One of Julia Turshen's go-to dishes when she has friends over for dinner, this dish is the easiest and tastiest way to make fish for a group. Even if you double the recipe, you can cook all the pieces at the same time; there’s no splattering or mess whatsoever and there’s no chance of the fish sticking to the pan.
Make this buttery salmon dish with a sweet-yet-slightly-savory dipping sauce. Salmon is usually one of those fish that wins everyone over, so it'll be easy to love.
This recipe is supremely versatile and adaptable — if you can't get your hands on snapper, feel free to swap in whatever fish looks best at your fishmonger that day.
For a more casual spread where your crew will feel happily full afterwards, this is an absolutely delicious dish. Don't be afraid of shallow-frying the fish — once you have a nice high-sided pan and a controlled heat, everything will work out nicely, but do be careful when cooking with hot oil.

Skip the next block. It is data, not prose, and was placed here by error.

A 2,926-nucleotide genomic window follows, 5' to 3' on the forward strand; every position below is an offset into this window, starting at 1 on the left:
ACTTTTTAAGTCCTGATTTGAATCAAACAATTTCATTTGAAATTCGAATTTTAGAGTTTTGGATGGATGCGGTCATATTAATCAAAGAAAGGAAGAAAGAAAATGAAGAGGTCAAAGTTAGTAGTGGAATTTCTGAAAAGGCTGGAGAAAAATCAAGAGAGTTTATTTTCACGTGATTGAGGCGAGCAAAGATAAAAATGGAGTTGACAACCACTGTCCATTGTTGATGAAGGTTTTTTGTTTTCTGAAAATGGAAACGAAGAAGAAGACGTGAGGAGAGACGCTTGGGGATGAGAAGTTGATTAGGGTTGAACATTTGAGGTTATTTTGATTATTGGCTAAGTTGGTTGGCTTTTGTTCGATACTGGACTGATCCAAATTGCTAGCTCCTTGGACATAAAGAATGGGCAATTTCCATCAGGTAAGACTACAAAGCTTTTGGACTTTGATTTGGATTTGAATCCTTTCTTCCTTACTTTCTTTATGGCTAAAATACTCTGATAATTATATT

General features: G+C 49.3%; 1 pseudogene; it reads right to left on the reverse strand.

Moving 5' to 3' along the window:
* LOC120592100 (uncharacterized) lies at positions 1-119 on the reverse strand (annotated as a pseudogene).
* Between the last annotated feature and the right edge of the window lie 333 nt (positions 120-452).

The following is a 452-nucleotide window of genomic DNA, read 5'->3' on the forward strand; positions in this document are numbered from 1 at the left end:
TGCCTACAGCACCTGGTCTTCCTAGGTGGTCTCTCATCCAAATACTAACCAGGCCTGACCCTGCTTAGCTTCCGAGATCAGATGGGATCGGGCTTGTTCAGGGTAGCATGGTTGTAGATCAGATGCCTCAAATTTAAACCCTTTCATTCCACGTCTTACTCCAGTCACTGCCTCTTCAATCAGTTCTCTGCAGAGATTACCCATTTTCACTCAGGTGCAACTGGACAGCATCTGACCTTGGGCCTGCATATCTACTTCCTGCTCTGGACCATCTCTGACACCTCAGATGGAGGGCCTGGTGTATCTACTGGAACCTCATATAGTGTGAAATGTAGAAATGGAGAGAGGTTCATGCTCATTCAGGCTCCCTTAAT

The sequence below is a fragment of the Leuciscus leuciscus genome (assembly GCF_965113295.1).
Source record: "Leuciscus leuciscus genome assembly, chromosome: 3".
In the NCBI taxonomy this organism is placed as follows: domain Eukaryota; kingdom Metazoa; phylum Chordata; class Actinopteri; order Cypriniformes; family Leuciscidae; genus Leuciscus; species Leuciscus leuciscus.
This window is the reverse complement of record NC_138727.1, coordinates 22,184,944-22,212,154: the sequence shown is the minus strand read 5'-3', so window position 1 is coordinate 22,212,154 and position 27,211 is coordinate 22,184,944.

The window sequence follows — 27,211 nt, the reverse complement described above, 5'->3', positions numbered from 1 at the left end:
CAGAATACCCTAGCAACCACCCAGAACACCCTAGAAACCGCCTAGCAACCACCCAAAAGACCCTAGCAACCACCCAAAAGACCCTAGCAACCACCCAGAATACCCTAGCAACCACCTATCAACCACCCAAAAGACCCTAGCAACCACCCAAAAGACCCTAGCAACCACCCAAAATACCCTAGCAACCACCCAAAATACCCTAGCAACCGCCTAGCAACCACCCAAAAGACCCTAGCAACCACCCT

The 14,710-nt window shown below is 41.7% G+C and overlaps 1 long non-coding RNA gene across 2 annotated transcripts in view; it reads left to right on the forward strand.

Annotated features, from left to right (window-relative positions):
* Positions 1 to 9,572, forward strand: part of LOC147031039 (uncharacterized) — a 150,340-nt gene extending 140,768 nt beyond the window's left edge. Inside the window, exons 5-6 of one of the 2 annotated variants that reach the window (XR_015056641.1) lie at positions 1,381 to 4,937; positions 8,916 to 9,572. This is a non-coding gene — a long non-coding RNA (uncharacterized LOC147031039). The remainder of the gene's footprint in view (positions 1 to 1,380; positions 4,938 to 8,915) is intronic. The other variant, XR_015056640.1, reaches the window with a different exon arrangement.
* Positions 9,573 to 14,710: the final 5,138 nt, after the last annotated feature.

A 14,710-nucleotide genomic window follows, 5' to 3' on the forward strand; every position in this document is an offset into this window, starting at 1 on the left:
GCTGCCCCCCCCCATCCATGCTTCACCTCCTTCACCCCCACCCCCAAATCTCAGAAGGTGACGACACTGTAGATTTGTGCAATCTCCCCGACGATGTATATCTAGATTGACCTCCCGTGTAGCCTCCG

Impressive pastas and noodle dishes
This fiery dish is a modern take on soba — which is a traditional New Year's Eve food in Japan, as noodles symbolize longevity in many Asian cultures.
This rich baked pasta is made with layers of tender short ribs, creamy basil-flecked cheese and sweet tomato sauce — a decadent way to ring in the new year.
Cold sesame noodles don't get any easier than with this four-ingredient peanut sauce. This dish is so ridiculously easy to make and super kid-friendly, too.
This is a very traditional dish for New Year's Eve enjoyed across Italy; the round shape of the lentils and cotechino are said to resemble coins, ushering in a year of prosperity and good fortune. While a traditional New Year's Eve dish associated with luck and good fortune, this is a pasta that can be made all year long using staples found in your pantry; it's also very affordable. Beluga lentils are a festive touch here as they're named for and resemble beluga caviar.
The textural contrast between the unctuous sauce, chewy pasta and crispy breadcrumbs make this simple pasta a true standout. It's easy, elegant and quick enough to throw together if New Year's plans change and you need last-minute dinner ideas with pantry staples.
Tangy ginger dressing, chilled noodles and delicate yet flavorful alliums and veggies give roasted turkey a new life. It's the perfect make-ahead dish, as you can cook and prepare everything and let the salad's flavors meld together for a couple days in the fridge.